Traditional Carvers Shape Yap Games Trophies

(Yap, Micronesia) A group of master craftsman on Yap are using cultural skills and traditional designs to create trophies for winning athletes in that Micronesian State’s sports tournament.

The Fifth Annual Yap Games opened to a large crowd in mid-July at the Yap Sports Complex Gymnasium. Nearly 900 athletes, representing 10 municipalities across Yap, are competing in a dozen separate sports. Among the most popular are basketball, soccer and wrestling, according to Paul Lane, Director of Yap's Sports Council.

Organizers have partnered with Waa’gey, a group organizing efforts of local carvers, to developed distinctive traditionally inspired trophies. These symbols of reward and recognition are modeled after the “Carolina Proa,” a complex all wood outrigger canoe design perfected -and made famous- by Micronesians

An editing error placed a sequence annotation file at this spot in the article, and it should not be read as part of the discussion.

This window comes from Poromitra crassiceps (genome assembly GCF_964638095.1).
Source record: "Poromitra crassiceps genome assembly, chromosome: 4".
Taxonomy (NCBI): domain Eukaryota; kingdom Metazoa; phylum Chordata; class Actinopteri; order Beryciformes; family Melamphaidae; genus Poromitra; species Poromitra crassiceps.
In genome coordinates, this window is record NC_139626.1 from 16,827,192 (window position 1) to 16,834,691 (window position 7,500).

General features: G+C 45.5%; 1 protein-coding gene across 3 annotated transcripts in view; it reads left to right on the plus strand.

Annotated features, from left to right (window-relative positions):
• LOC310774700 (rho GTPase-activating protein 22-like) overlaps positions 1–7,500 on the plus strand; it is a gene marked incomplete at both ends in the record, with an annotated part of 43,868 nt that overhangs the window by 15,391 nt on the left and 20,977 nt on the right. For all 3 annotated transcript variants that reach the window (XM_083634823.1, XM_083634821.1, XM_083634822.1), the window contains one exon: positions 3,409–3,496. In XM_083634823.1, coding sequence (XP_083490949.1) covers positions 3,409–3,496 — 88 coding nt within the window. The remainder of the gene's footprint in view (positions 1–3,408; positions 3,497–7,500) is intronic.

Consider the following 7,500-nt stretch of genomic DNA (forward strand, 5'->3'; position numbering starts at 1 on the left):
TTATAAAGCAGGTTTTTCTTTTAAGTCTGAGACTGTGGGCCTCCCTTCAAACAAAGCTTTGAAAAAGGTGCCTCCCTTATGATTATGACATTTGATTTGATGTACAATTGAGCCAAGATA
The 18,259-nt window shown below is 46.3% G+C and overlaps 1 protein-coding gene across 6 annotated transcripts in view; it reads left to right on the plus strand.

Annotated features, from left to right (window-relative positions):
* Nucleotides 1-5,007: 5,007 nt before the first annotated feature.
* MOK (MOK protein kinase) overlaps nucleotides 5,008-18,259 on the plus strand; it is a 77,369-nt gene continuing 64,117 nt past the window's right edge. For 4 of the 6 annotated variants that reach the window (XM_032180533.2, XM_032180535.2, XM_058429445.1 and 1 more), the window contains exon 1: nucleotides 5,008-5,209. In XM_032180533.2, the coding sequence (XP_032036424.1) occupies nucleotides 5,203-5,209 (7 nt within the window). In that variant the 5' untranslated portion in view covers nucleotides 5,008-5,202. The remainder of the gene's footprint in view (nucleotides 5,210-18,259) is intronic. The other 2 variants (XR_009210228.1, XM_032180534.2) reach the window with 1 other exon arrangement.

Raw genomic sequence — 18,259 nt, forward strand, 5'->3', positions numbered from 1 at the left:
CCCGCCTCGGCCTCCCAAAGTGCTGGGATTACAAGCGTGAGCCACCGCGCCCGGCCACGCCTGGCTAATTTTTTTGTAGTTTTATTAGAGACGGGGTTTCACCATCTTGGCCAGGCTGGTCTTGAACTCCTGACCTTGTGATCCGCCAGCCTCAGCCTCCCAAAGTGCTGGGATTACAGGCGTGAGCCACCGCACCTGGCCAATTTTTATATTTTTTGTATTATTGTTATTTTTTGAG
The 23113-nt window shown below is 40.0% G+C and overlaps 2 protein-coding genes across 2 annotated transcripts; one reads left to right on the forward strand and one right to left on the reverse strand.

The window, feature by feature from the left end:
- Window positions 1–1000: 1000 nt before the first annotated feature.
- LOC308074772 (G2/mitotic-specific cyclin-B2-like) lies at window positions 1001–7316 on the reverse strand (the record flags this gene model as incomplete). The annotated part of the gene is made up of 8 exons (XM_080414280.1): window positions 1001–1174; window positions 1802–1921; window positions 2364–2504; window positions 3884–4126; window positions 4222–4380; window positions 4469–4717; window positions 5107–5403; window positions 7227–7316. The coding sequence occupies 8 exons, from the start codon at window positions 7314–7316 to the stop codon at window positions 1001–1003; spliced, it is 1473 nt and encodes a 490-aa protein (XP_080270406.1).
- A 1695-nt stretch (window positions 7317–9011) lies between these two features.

A complete canoe model decorated with red and black paint is for gold medalists. Those painted black and naturally varnished are for silver and bronze winners respectively.

Waa’gey is a community-based organization that uses traditional skills to confront the social, economic and environmental challenges faced by the people of Micronesia's most remote outer islands. The group pursues preservation of native technologies and arts both to protect our distinctive Island identity, and to solve specific problems relating to import dependency, urbanization, climate change, and unemployment.

Among the carvers directing work on these unique trophies are Carlos Yarofaireg, Henry Mailuw, Johnny Retiglur, and Larry Raigetal, all of Lamotrek Atoll.